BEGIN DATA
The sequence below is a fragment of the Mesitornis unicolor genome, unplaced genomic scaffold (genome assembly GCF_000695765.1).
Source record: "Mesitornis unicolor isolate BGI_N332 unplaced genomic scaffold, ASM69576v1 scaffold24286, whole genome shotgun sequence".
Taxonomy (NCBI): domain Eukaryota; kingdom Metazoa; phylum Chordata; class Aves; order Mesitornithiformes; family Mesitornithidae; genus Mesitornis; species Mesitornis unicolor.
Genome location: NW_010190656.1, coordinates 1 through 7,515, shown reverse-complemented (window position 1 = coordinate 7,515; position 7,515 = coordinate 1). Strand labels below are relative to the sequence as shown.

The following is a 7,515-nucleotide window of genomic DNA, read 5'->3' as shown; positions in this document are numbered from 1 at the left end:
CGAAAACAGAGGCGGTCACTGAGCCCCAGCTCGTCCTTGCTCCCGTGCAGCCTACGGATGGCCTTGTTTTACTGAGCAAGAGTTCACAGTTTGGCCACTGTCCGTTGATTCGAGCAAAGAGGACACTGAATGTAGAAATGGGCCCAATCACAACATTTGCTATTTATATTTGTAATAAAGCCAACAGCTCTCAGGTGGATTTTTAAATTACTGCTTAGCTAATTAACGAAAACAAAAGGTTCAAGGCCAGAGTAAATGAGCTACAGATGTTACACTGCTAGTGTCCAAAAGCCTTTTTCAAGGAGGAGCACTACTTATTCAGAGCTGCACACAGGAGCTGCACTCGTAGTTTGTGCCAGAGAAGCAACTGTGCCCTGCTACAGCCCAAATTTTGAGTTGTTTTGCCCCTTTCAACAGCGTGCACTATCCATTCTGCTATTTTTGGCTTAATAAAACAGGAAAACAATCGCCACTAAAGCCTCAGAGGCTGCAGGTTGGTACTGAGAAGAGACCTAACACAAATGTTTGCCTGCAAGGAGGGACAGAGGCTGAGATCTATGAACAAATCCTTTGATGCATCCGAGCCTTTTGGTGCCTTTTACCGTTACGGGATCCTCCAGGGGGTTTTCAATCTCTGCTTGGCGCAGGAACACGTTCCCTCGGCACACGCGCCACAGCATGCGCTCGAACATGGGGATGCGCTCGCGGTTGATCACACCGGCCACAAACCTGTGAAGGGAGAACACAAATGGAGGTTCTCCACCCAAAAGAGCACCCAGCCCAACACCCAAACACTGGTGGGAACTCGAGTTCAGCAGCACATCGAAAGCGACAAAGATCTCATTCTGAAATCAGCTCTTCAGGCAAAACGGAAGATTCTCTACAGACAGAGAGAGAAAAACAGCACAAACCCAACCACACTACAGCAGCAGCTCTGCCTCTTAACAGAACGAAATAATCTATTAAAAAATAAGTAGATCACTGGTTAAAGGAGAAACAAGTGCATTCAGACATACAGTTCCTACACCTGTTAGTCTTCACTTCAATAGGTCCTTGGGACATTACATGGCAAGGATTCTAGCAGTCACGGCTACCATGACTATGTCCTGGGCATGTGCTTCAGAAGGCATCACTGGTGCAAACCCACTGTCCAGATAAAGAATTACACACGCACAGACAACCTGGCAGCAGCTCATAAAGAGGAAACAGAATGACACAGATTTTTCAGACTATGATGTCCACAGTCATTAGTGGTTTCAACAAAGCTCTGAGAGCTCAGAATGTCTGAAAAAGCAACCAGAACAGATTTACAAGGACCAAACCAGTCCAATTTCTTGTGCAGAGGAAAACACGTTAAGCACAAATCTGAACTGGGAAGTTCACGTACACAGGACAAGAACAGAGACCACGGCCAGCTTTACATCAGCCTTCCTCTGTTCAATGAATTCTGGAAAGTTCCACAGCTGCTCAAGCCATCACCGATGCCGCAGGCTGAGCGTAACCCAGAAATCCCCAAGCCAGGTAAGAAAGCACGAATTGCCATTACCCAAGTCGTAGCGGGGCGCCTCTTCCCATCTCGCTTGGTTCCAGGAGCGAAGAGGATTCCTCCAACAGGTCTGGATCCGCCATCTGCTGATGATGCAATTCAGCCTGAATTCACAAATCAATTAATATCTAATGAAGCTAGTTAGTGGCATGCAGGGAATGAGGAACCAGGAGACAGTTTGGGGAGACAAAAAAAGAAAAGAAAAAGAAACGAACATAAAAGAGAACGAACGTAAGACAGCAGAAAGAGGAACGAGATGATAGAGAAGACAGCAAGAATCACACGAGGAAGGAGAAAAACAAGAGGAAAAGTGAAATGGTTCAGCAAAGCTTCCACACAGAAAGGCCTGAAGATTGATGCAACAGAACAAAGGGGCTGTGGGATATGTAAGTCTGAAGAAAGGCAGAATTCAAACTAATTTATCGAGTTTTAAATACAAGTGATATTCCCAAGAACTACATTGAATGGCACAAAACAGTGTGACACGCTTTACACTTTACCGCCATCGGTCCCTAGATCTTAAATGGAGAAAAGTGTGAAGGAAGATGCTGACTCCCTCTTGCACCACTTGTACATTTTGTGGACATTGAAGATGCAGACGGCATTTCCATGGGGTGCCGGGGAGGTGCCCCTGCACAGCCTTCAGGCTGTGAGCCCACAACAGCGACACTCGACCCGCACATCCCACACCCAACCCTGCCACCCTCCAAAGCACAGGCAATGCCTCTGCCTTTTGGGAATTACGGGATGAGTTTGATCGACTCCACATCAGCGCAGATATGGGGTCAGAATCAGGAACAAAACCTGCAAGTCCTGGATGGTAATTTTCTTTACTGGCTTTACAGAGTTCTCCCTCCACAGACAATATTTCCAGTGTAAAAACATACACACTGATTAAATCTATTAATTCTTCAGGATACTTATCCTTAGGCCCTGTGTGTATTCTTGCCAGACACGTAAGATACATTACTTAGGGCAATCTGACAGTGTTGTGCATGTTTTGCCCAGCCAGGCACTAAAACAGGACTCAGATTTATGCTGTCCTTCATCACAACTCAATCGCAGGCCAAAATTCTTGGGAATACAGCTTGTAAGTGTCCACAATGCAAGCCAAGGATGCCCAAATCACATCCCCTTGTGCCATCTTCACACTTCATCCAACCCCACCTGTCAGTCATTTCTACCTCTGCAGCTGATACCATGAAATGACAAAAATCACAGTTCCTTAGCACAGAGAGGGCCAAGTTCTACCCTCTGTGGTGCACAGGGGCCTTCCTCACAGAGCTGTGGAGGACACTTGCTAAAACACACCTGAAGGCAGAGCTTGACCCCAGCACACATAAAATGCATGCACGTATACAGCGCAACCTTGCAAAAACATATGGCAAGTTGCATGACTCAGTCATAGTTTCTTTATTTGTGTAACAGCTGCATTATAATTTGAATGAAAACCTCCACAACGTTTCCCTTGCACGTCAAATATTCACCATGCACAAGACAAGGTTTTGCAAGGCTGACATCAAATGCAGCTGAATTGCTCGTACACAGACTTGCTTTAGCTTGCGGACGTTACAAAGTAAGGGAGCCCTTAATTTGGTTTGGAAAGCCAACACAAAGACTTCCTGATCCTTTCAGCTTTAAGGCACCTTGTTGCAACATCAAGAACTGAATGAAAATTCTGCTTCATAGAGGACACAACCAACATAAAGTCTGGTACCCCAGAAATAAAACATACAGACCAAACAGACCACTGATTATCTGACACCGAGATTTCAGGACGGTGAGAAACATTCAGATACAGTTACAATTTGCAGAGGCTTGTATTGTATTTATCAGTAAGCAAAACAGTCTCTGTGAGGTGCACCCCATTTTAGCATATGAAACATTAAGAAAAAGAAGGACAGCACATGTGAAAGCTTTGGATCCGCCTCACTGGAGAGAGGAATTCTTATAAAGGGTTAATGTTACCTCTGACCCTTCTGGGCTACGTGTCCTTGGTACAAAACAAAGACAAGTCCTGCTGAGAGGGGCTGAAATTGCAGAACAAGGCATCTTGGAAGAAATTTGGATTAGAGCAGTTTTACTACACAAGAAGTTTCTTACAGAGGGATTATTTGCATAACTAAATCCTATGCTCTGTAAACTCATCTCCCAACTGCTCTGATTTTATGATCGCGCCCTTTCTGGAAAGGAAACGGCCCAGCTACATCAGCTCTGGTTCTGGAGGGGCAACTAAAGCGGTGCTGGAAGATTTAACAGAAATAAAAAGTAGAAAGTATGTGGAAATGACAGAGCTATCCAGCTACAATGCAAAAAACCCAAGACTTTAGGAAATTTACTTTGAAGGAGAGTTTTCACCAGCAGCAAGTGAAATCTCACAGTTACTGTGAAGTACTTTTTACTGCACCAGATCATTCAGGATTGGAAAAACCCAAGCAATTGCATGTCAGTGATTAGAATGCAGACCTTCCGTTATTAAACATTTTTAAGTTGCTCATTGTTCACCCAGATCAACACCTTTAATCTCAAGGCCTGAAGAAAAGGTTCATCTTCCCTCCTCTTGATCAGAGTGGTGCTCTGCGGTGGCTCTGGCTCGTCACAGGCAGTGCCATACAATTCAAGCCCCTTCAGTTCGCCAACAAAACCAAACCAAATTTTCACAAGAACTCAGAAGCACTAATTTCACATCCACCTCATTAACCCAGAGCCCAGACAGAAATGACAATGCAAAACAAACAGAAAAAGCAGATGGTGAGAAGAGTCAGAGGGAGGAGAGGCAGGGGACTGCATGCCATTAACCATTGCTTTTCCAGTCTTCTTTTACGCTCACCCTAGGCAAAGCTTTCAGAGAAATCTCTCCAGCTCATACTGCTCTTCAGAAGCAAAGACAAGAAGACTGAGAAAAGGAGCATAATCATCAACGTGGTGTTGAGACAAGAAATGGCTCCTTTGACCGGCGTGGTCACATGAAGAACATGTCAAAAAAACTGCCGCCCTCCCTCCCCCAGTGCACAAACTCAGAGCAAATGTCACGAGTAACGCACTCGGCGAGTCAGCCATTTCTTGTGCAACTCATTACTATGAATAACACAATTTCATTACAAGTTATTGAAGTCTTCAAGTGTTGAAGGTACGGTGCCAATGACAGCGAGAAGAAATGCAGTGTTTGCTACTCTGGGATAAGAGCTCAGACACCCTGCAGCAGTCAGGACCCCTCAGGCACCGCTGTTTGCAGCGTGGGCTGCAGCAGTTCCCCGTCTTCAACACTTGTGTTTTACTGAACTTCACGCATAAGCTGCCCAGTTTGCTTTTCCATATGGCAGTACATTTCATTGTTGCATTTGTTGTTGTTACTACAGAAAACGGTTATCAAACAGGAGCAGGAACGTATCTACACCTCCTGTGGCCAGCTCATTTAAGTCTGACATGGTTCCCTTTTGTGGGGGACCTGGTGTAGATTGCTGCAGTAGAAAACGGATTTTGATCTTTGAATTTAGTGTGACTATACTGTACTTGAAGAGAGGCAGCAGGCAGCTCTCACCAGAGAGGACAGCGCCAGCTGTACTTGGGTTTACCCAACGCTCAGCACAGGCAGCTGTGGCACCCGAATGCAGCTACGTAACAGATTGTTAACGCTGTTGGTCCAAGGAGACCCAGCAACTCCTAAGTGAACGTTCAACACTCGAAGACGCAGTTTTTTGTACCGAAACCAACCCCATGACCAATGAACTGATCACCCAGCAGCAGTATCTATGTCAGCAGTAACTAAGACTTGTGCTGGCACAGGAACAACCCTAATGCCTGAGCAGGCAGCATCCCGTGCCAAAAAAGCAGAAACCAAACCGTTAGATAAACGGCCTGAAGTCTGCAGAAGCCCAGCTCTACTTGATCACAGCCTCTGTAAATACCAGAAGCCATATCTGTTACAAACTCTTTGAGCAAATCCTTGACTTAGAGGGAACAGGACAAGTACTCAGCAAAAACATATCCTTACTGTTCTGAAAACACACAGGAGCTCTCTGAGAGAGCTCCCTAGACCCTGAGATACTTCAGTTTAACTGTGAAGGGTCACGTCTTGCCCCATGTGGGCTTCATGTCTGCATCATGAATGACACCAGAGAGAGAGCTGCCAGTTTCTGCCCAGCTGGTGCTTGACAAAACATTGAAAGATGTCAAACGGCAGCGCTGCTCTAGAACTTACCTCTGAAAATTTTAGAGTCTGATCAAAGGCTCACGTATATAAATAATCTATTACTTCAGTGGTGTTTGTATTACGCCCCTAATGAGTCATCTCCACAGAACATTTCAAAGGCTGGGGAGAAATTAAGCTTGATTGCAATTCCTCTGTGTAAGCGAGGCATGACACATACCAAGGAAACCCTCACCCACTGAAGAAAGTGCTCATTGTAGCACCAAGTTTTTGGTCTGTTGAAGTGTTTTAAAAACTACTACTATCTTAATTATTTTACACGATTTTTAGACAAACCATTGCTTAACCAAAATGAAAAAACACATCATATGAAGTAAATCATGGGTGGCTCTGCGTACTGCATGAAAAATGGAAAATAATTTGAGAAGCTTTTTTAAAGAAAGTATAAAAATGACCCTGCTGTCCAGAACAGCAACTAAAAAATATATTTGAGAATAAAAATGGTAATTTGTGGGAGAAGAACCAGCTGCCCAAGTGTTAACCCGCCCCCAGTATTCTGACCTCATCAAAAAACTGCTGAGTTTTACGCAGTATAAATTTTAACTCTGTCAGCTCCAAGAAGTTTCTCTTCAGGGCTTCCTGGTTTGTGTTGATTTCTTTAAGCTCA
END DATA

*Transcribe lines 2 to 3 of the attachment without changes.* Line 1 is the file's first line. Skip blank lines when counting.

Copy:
Source record: "Mesitornis unicolor isolate BGI_N332 unplaced genomic scaffold, ASM69576v1 scaffold24286, whole genome shotgun sequence".
Taxonomy (NCBI): domain Eukaryota; kingdom Metazoa; phylum Chordata; class Aves; order Mesitornithiformes; family Mesitornithidae; genus Mesitornis; species Mesitornis unicolor.